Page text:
Version 1 du 13 Mai 2020
Screening of SARS-CoV-2 among homeless people, asylum-seekers and other people living in precarious conditions in Marseille, France, March–April 2020.
Tran Duc Anh Ly, Van Thuan Hoang, Ndiaw Goumballa, Meriem Louni, Naomie Canard, Thi Loi Dao, Hacene Medkour, Audrey Borg, Kevin Bardy, Véra EstevesVieira, Véronique Filosa, Bernard Davoust, Oleg Mediannikov, Pierre-Edouard Fournier, Didier Raoult, Philippe Gautret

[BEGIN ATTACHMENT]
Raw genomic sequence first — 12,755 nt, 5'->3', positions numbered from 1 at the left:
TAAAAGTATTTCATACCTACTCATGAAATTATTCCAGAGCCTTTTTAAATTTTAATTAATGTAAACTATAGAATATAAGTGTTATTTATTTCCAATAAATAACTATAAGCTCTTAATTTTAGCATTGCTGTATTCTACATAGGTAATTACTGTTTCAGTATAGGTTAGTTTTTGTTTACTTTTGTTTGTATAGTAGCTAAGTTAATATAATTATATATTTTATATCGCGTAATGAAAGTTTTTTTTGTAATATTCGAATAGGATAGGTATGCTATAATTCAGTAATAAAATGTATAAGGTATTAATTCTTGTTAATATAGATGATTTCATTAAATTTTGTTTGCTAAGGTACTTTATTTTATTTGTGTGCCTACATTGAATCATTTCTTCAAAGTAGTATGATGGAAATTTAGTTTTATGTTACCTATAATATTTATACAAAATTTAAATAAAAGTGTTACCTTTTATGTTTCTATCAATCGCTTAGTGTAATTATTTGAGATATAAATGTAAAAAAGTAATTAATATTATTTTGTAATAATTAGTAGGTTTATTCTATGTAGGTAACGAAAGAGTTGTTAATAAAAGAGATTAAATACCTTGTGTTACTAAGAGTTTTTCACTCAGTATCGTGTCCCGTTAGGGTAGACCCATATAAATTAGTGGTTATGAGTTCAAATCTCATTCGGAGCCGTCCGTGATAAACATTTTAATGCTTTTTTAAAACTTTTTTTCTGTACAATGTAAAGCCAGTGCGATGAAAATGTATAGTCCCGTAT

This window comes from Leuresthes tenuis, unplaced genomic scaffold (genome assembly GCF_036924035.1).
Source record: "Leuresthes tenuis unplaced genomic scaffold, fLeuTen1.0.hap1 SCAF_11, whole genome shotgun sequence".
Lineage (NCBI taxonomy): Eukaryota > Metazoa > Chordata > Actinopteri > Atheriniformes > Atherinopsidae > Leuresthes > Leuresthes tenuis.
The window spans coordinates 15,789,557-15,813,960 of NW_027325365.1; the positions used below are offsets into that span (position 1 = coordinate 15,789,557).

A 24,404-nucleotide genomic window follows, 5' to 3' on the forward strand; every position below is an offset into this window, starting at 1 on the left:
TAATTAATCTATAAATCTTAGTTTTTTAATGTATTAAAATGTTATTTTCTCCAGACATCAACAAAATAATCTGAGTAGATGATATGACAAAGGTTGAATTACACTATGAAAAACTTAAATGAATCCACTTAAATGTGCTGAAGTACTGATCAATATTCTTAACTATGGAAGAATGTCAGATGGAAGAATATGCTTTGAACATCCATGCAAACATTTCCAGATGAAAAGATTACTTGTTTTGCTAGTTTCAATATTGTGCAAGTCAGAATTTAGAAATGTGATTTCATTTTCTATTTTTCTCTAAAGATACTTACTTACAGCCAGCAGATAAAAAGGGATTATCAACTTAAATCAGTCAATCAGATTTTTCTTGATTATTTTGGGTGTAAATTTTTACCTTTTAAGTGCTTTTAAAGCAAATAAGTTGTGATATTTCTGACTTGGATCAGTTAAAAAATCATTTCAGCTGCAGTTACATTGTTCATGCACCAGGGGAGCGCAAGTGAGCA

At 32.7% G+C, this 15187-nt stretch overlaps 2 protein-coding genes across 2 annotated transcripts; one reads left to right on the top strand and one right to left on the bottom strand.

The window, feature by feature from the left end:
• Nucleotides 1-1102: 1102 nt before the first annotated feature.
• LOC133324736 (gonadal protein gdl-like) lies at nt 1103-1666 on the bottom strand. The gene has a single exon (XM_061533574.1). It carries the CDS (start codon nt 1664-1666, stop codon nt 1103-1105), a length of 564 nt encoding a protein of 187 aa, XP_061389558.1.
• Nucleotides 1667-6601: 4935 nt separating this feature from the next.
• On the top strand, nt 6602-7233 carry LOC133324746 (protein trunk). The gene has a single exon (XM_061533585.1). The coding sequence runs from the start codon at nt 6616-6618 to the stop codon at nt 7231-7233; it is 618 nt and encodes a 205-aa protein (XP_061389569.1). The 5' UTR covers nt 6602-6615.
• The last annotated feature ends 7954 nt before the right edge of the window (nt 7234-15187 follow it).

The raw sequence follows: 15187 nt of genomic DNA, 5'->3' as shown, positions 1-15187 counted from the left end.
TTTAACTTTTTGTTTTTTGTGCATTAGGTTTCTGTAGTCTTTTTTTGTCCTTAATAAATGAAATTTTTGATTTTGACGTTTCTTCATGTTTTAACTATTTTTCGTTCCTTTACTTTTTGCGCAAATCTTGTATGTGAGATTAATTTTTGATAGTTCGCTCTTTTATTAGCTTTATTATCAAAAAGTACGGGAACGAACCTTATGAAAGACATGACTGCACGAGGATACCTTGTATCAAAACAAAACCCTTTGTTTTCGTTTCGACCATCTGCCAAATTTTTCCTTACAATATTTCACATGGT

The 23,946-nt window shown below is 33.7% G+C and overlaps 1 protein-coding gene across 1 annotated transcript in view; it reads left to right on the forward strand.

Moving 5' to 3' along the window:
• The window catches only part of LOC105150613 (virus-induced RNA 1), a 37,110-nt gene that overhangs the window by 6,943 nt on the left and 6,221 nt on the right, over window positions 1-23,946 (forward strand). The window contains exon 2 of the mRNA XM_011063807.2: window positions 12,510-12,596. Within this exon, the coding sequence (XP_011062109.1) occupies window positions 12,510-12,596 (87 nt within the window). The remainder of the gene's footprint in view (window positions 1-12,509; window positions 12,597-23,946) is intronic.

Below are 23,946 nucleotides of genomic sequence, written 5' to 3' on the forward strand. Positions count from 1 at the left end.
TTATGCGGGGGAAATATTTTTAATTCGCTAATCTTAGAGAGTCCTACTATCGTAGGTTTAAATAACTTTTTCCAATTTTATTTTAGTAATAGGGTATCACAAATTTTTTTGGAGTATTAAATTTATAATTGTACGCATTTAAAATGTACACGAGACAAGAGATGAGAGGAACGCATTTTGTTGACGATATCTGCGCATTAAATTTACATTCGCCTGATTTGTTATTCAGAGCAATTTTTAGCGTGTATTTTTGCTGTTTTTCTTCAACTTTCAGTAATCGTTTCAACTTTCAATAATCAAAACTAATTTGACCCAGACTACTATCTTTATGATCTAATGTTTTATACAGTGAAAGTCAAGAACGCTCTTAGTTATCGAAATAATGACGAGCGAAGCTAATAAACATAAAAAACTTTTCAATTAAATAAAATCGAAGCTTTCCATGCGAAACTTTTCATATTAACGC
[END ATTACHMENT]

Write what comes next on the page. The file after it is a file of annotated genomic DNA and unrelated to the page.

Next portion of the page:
Surveillance of SARS-CoV-2 infection among sheltered homeless and other vulnerable people might provide the information needed to prevent its spread within accommodation centres. In March-April, we enrolled 411 homeless individuals, 77 asylum-seekers, 58 people living in precarious conditions, and 152 employees working in these accommodation centres and collected nasal samples. SARS-CoV-2 carriage was assessed by quantitative PCR. Overall, 49 (7.0%) people were positive for SARS-CoV-2, including 37 homeless individuals (of 411, 9.0%), 12 employees (of 152, 7.9%). SARS-CoV-2 positivity correlated with symptoms, although 51% of positive patients did not report respiratory symptoms or fever. Among homeless people, being young (18-34 years) (OR: 3.83 [1.47-10.0], p=0.006) and being housed in one specific shelter (OR: 9.13 [4.09-20.37], p<0.0001) were independent factors associated with the SARS-CoV-2 positivity rates (11.4% and 20.6%, respectively). The survey reveals the role of collective housing in relation to viral transmission within centres.